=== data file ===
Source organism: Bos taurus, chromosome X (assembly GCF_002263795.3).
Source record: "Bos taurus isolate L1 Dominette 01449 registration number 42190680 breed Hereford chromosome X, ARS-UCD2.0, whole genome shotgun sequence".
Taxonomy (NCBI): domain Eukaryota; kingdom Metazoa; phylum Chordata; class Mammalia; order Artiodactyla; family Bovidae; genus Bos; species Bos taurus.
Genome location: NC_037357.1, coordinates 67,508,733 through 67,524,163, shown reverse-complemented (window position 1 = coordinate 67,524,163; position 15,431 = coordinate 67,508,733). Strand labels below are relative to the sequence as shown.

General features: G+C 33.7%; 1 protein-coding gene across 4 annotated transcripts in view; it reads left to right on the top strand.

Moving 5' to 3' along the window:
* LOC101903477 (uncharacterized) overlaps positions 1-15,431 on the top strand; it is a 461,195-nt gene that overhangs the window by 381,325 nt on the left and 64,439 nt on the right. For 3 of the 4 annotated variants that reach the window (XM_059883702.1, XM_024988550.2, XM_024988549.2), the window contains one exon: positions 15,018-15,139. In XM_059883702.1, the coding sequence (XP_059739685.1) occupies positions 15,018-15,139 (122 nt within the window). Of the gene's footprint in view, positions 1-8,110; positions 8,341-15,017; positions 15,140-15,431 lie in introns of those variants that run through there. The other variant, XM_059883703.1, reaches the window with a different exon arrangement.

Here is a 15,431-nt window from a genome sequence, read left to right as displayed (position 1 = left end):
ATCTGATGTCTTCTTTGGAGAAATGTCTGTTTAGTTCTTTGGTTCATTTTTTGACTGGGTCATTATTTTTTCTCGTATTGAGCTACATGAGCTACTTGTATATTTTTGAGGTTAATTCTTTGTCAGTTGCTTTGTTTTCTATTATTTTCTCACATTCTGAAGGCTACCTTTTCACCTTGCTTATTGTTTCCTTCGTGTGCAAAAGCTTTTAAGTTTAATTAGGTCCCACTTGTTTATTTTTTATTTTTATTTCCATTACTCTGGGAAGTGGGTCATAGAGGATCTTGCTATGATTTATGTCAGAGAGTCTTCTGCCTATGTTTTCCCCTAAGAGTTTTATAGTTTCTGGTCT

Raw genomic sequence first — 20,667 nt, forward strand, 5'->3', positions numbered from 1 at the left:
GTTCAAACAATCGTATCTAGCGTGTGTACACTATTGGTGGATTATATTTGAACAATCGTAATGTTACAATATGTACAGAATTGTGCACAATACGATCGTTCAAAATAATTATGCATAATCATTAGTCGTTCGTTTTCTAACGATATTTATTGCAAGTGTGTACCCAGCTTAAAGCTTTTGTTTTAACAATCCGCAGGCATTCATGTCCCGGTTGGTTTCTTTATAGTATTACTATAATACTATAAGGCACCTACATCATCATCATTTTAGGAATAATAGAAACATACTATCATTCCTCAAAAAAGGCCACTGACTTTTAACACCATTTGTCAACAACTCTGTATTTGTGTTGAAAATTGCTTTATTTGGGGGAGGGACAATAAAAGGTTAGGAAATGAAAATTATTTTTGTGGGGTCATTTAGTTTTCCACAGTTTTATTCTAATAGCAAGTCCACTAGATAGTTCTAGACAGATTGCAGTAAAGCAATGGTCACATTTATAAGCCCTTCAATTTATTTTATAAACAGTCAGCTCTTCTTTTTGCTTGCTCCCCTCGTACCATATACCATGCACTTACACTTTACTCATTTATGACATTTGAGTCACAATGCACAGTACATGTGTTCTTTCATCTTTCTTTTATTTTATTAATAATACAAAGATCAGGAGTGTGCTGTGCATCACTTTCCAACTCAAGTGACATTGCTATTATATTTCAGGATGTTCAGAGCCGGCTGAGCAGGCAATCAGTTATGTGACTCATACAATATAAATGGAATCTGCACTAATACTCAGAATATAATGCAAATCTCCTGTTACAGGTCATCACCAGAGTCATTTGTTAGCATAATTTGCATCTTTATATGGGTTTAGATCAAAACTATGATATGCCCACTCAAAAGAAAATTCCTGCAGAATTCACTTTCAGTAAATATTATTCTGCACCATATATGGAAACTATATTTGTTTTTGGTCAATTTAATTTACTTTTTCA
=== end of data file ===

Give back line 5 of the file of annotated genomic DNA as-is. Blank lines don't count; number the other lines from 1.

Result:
General features: G+C 33.7%; 1 protein-coding gene across 4 annotated transcripts in view; it reads left to right on the top strand.